Of course, for most urban families currently, their income and social security are not enough to secure a relatively prosperous life after they spend all their savings on a house. In this sense, naturally, Fan's remarks were quite provoking to most people.

Tao Feng (Beijing Business Today): Currently, the special status of houses in Chinese families is irreplaceable. They are not only a place to live in, but are also a symbol of wealth and social status, which a whole family's life might hinge on.

China's property market does cool down sometimes, but in most cases, house prices stay very high, casting a shadow on young people's lives. Ballooning house prices are not only an economic issue, but also a social issue, shaping individuals' professional choices and personal life. The reality today is that those who own property can benefit from their investment easily, while those who do not continue to slip to the bottom of the social scale and are very anxious about their future. Rocketing house prices are blocking the upwardly-mobile channel and consolidating the gaps between social stratums.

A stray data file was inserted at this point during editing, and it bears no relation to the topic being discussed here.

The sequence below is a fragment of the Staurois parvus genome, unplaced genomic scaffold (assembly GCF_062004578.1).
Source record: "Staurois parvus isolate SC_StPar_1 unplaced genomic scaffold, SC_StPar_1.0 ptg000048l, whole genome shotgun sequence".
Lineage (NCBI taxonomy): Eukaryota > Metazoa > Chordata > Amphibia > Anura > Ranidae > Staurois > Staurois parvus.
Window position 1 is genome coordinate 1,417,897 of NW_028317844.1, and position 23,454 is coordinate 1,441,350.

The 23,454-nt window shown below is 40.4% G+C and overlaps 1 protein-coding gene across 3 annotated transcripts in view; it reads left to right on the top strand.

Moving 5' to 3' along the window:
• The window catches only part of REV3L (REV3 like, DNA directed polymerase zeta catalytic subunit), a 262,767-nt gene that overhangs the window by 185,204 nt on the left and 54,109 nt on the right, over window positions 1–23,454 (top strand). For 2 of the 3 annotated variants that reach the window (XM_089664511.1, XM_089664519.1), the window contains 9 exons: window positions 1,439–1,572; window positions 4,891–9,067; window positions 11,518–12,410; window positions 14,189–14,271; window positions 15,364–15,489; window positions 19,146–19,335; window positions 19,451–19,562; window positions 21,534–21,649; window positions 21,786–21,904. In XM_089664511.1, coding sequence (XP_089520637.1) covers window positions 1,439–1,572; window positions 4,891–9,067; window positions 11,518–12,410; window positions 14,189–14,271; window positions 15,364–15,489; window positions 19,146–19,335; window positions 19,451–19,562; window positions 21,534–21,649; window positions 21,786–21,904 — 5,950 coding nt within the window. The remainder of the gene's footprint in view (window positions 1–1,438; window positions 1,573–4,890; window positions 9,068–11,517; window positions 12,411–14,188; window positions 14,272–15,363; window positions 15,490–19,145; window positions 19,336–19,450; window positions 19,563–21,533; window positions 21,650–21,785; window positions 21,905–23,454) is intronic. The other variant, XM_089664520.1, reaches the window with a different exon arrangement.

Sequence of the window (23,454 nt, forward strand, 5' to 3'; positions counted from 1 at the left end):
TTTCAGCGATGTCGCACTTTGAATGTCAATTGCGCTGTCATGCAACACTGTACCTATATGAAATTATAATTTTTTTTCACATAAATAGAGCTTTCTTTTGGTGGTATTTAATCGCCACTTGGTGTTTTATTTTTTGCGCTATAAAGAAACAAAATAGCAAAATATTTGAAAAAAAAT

It's imperative to restore the property industry to a normal state by establishing a long-term effective mechanism. The reform will not be easy as it will undoubtedly confront vested interests. However, no matter how difficult the battle is, the fight is worthwhile and should be carried out without delay.